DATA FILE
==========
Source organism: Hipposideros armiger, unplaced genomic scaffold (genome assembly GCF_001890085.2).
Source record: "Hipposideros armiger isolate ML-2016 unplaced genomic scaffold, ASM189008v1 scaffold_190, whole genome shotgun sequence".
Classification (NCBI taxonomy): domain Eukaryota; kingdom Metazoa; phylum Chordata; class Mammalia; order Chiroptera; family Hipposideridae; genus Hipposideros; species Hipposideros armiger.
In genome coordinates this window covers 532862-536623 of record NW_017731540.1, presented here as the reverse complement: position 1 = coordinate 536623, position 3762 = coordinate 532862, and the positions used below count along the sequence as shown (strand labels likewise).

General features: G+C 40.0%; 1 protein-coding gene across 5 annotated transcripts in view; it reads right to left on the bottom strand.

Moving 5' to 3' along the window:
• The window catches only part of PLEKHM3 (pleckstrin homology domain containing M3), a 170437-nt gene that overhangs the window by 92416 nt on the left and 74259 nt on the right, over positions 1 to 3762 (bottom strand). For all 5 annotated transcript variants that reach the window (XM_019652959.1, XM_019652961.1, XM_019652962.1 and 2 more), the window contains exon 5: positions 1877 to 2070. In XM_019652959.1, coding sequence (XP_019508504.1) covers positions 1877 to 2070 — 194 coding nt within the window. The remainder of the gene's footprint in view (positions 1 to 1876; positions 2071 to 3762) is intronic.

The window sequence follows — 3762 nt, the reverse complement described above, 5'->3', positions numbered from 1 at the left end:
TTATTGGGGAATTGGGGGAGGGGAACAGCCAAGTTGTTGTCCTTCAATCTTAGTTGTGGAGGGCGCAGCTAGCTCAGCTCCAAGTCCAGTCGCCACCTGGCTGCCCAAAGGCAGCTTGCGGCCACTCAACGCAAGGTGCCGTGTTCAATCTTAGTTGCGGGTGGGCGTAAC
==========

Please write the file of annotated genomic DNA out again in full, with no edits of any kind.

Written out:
Source organism: Hipposideros armiger, unplaced genomic scaffold (genome assembly GCF_001890085.2).
Source record: "Hipposideros armiger isolate ML-2016 unplaced genomic scaffold, ASM189008v1 scaffold_190, whole genome shotgun sequence".
Classification (NCBI taxonomy): domain Eukaryota; kingdom Metazoa; phylum Chordata; class Mammalia; order Chiroptera; family Hipposideridae; genus Hipposideros; species Hipposideros armiger.
In genome coordinates this window covers 532862-536623 of record NW_017731540.1, presented here as the reverse complement: position 1 = coordinate 536623, position 3762 = coordinate 532862, and the positions used below count along the sequence as shown (strand labels likewise).

General features: G+C 40.0%; 1 protein-coding gene across 5 annotated transcripts in view; it reads right to left on the bottom strand.

Moving 5' to 3' along the window:
• The window catches only part of PLEKHM3 (pleckstrin homology domain containing M3), a 170437-nt gene that overhangs the window by 92416 nt on the left and 74259 nt on the right, over positions 1 to 3762 (bottom strand). For all 5 annotated transcript variants that reach the window (XM_019652959.1, XM_019652961.1, XM_019652962.1 and 2 more), the window contains exon 5: positions 1877 to 2070. In XM_019652959.1, coding sequence (XP_019508504.1) covers positions 1877 to 2070 — 194 coding nt within the window. The remainder of the gene's footprint in view (positions 1 to 1876; positions 2071 to 3762) is intronic.

The window sequence follows — 3762 nt, the reverse complement described above, 5'->3', positions numbered from 1 at the left end:
TTATTGGGGAATTGGGGGAGGGGAACAGCCAAGTTGTTGTCCTTCAATCTTAGTTGTGGAGGGCGCAGCTAGCTCAGCTCCAAGTCCAGTCGCCACCTGGCTGCCCAAAGGCAGCTTGCGGCCACTCAACGCAAGGTGCCGTGTTCAATCTTAGTTGCGGGTGGGCGTAAC